Ibrahim H, Maignel J, Hornby F, Daly D, Beard M. BoNT/A in the Urinary Bladder-More to the Story than Silencing of Cholinergic Nerves. Toxins (Basel). 2022; 14:(1)

Kestemont P, Hilton S, Andriopoulos B Long-term Efficacy and Safety of Liquid AbobotulinumtoxinA Formulation for Moderate-to-Severe Glabellar Lines: A Phase III, Double-Blind, Randomized, Placebo-Controlled and Open-Label Study. Aesthet Surg J. 2022; 42:(3)301-313

Robertson D. Challenges in prescribing practice. Journal of Prescribing Practice. 2022; 4:(5)188-189

Solish MJ, Savinova I, Weinberg MJ. A Practical Approach to the Diagnosis and Treatment of Palmar Hyperhidrosis. Plast Reconstr Surg Glob Open. 2022; 10:(3)

Prescribing uses of botulinum toxin

02 June 2022
Volume 4 · Issue 6


Deborah Robertson provides an overview of recently published articles that may be of interest to non-medical prescribers. Should you wish to look at any of the papers in more detail, a full reference is provided

Last month the research roundup provided you with an overview of articles that reported on some issues, barriers, and challenges in prescribing practice (Robertson, 2022). This month, we will be reviewing articles looking at the many and varied uses of botulinum toxin. The three articles reviewed examine the more commonly known area of prescribing for glabellar lines in aesthetic practice. The roundup will also consider the use of botulinum toxin for overactive bladder conditions and the management of hyperhidrosis. New areas for uses of botox continue to emerge and this review is not exhaustive in the conditions presented.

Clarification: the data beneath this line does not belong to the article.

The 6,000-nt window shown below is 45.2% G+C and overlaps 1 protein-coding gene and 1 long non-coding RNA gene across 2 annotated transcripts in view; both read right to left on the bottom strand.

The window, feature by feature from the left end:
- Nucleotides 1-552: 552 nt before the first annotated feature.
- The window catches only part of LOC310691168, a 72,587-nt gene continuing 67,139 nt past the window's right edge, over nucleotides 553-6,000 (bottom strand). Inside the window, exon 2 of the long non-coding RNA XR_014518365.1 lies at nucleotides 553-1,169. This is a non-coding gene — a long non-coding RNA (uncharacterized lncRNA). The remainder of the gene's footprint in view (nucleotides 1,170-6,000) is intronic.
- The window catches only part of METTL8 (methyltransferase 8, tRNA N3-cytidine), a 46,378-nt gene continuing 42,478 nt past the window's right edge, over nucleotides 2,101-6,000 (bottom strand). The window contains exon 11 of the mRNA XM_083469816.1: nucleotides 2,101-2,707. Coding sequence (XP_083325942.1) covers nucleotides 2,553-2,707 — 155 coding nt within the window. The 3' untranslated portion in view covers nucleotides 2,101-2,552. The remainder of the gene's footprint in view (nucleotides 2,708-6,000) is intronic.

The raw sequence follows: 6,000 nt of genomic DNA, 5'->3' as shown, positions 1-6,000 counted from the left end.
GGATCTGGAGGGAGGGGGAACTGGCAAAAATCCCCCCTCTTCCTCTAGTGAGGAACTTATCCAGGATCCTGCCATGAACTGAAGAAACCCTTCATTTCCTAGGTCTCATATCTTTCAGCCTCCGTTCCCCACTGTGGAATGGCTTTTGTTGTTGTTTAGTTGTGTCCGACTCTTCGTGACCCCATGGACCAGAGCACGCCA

This article published in January 2022 in the journal Toxins sought to review the current evidence on Botulinum neurotoxin (BoNT/A) concerning its effect on bladder sensation and the potential mechanism by which it may have these effects (Ibrahmin et al, 2022). BoNT/A is one of a family of Botulinum toxins with this subtype, having known benefits in the treatment and management of many medical conditions, including cervical dystonia, strabismus and migraine. It exerts its primary effect on cholinergic neurones and prevents the exocytotic release of the neurotransmitter acetylcholine at neuromuscular junctions. However, this is not a complete answer as to how this may have effects on an overactive urinary bladder.

Register now to continue reading

Thank you for visiting Journal of Prescribing Practice and reading some of our peer-reviewed resources for prescribing professionals. To read more, please register today. You’ll enjoy the following great benefits:

What's included

  • Limited access to our clinical or professional articles

  • New content and clinical newsletter updates each month